Improving funding for mining and exploration companies

February 06, 2018

Key conversations at Science meets Parliament helps small Australian mining and exploration companies engage and work with MPs

Australian Mining

Following some key conversations at Science meets Parliament last year (2017), the Managing Director of gemaker, Natalie Chapman, was better able to engage and work with MPs to improve funding access for small Australian mining and exploration companies.

Australian company Alkane Resources was seeking Government export investment for the $1b state-significant Dubbo Project which will provide new age metals for vital modern technology including electric cars and wind turbines.

Australia’s export credit agency, Efic – which can finance projects such as this – was constrained by its mandate, which prevented Australian junior miners and explorers from accessing vital support.

Following day one of Science meets Parliament; Natalie said she had gained deeper insights into how to better grow and leverage wider support for policy change.

“I picked up some useful connections and tips on how to tailor my message based on the Parliamentarians’ drivers and the timing of parliamentary processes” said Natalie.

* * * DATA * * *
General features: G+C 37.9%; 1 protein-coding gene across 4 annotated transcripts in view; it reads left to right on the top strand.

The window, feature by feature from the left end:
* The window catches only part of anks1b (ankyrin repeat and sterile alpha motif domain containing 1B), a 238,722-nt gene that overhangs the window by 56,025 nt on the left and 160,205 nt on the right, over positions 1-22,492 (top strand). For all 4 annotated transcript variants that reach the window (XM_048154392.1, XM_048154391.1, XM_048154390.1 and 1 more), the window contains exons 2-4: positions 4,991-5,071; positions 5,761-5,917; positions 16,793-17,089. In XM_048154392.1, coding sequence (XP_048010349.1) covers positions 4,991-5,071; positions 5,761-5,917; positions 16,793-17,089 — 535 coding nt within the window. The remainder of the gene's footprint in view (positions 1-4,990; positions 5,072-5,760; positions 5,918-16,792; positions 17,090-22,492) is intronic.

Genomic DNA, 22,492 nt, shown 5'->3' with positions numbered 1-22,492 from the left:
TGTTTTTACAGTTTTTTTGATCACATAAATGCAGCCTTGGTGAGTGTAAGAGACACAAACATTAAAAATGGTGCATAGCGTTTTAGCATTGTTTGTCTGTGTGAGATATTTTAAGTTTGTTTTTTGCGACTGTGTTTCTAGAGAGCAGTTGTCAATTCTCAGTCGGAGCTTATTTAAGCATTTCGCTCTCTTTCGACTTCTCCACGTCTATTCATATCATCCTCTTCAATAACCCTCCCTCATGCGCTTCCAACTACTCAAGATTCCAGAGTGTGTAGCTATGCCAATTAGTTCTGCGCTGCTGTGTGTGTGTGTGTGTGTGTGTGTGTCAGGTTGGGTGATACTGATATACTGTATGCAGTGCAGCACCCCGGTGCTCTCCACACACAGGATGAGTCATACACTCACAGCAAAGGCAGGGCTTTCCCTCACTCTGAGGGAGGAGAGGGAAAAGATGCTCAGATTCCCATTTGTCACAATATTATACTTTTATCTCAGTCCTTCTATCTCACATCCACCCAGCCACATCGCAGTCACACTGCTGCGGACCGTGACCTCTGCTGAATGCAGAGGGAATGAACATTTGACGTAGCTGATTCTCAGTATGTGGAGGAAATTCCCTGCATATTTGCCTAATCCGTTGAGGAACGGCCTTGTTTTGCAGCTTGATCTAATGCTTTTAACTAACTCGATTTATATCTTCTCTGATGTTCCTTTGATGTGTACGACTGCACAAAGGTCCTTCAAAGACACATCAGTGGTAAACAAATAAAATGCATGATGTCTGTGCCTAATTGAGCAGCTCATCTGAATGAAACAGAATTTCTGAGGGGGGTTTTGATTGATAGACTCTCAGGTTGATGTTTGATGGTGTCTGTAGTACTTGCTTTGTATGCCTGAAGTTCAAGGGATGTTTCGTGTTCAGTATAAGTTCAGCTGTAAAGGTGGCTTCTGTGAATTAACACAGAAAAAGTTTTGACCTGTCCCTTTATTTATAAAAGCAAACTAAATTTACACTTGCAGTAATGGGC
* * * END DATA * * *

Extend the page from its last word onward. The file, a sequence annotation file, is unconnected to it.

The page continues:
“I was also able to share learnings from my own work by engaging in useful discussions with Members of Parliament who wanted to know why research commercialisation wasn’t working as well as it could be in Australia.”

Meetings were held with the local member for Parkes, Mark Coulton MP, the Minister for Trade, Tourism and Investment, Steven Ciobo MP and the NSW Department of Industry and Department of Resources and Energy to outline the issues for small mining and exploration companies.

In September 2017, the Minister for Trade, Tourism and Investment, Steven Ciobo MP announced the funding obstacle for these Australian companies was removed.

With the mandate amended, Alkane Resources is now eligible to apply for funding for the Dubbo Project which will create hundreds of jobs in rural NSW and hundreds of millions of dollars in export revenue.

First published by Science & Technology Australia

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One thought on “Science Australia’s business heart”

  1. That’s an amazing success story. I am from Ghana, and I want to undertake such action research to test the efficacy of the UAV technology. I have enough awareness of the technology but the knowledge, skills and compentency of using it is lacking. Wish I can get training on analyzing data taken using the technology.

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